Some of these come from things I’ve tweeted – I wanted to format them and consolidate them a bit more here.
It seems like a lot Christians think that explaining, or harmonizing, Scripture is almost like doing an injustice to Scripture. Folks like that seem to be the ones who always insist that Scripture is ‘messy’, so to try and harmonize it is to go against what Scripture is. I guess if you accept that definition of ‘messy’ and everything that goes with it, that’s a reasonable position to take. But what exactly does ‘messy’ mean, and does it entail necessarily that Scripture can’t be explained or harmonized? I blogged on this before in the context of theology and spirituality, but the same points apply. For me, I guess, the idea that Scripture is fundamentally ‘not supposed to be’ harmonized/explained/systematized is just odd. I do think that a general resistance to systematization is the underlying issue. Systematic theology has a place, obviously – but those who are opposed to the ‘finality’ of some systematics no doubt disagree.
Imagination is an important thing when thinking about philosophy, but it all too often is merely invoked instead of examined. Not there seems to be anything even remotely resembling a consensus on what the imagination is. James K.A. Smith has interesting ideas on it (he draws mostly from Merleau-Ponty, at least in the book I’ve read), but they seem to just be a rehash of the Aristotelian active intellect. I do think that he’s correct to move discussions of the imagination away from thinking of it like a ‘making things up’ ability – ‘use your imagination’, for example, and more towards a faculty of formal causality, albeit one oriented in an ’emotional’ and ‘affective way’. But, like I said, that seems to be the active intellect, with a slight tune-up.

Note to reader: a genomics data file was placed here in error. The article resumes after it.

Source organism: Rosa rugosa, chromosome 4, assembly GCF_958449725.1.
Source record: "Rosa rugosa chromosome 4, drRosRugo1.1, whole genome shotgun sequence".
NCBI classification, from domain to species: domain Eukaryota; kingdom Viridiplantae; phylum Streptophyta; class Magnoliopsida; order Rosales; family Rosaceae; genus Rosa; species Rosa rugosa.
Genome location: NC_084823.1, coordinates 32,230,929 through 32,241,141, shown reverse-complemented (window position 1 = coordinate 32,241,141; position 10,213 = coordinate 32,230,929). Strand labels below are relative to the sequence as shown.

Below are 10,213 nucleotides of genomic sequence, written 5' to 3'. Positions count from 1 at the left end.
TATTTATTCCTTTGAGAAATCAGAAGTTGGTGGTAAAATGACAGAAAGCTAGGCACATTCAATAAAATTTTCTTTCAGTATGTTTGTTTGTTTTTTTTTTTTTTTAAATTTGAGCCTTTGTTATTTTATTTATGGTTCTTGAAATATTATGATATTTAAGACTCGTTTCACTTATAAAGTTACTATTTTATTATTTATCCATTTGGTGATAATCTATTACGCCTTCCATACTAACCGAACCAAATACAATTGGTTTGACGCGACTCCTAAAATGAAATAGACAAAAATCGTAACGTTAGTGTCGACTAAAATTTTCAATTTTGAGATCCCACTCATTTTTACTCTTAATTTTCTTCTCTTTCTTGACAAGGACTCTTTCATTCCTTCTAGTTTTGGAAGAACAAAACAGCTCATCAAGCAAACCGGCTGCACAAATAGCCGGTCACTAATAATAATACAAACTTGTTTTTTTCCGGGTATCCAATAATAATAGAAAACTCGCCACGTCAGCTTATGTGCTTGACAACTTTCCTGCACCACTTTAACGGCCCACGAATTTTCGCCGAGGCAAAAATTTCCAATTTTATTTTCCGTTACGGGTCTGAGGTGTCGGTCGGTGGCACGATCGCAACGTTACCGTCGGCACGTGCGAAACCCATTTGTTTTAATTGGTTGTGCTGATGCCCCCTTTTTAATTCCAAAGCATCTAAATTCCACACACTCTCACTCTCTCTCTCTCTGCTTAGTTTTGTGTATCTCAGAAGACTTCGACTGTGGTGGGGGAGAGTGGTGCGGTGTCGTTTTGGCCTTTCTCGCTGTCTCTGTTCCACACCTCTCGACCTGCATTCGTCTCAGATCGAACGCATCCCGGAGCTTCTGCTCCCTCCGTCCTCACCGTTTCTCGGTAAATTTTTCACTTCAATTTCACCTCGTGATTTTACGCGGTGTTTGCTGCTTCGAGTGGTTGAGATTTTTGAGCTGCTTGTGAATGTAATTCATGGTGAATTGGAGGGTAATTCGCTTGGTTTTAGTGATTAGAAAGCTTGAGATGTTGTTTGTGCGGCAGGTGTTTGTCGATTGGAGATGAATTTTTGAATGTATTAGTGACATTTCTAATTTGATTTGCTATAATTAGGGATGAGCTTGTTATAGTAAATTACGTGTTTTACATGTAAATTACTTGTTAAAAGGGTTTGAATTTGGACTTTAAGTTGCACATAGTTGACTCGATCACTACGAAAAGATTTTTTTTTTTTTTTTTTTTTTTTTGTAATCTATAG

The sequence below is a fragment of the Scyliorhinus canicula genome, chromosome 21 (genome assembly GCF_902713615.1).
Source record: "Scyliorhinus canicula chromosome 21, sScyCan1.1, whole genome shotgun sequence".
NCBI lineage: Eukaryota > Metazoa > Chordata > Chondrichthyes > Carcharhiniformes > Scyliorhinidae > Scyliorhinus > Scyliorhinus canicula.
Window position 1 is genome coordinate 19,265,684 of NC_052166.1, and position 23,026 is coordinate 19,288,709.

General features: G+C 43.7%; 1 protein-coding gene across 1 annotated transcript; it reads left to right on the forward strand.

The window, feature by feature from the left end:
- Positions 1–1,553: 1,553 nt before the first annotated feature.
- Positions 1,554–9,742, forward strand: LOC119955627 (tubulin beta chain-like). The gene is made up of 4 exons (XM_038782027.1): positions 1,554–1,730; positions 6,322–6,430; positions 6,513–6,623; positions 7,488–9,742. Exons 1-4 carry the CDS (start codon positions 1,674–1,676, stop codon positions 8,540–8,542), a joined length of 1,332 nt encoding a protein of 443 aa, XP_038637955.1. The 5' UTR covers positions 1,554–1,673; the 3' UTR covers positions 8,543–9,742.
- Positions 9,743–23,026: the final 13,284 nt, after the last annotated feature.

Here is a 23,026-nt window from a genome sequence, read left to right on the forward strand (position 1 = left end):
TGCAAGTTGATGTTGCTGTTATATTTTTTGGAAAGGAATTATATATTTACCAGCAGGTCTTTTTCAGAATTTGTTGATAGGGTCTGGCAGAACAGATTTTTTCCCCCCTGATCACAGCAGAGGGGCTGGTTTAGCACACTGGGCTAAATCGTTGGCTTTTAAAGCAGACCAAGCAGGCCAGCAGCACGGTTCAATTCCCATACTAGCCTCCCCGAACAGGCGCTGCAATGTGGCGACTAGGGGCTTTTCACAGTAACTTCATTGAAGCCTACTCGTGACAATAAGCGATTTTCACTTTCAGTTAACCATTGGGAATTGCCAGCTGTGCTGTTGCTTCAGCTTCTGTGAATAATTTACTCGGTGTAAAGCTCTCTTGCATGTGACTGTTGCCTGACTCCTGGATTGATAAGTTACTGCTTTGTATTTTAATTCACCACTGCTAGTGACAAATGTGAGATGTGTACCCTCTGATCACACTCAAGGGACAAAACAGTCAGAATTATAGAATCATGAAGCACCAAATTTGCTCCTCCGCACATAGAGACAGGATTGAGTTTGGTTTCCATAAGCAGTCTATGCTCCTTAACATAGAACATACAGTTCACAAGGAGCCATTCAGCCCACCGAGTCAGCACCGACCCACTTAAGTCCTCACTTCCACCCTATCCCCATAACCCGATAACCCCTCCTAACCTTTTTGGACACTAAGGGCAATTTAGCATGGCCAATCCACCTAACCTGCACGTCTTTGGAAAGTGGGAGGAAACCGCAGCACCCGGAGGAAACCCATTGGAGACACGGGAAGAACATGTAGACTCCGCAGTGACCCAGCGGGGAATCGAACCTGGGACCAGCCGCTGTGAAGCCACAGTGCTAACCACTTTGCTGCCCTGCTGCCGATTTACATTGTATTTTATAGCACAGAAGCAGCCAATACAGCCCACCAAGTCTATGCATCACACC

I’ve begun to realize that a big problem in philosophy of mind stems from what I’ll call the ‘philosophical anthropology’ that is more or less the received wisdom. The general idea is that humans are primarily cognitive, knowing creatures, who are distinguished primarily by the rationality – and that’s it (yes, I’m aware that this isn’t a universal picture). Everyone knows, however, that there is far more to being human than merely being cognitive. Actually, as James K.A. Smith notes, the cognitive aspects of how we know and acquire knowledge really seem to be the last and possibly the most minor aspect of our existence – and recent cognitive science really seems to back that claim up. So much of our ‘knowing’ (for lack of a better term) is done on the tacit level (Polyani) that it almost seems like most philosophy of mind doesn’t really know what a human is. Think of how many arguments hinge on something like ‘knowledge’ in the abstract – when ‘knowledge’ in the abstract seems to really be something that doesn’t exist.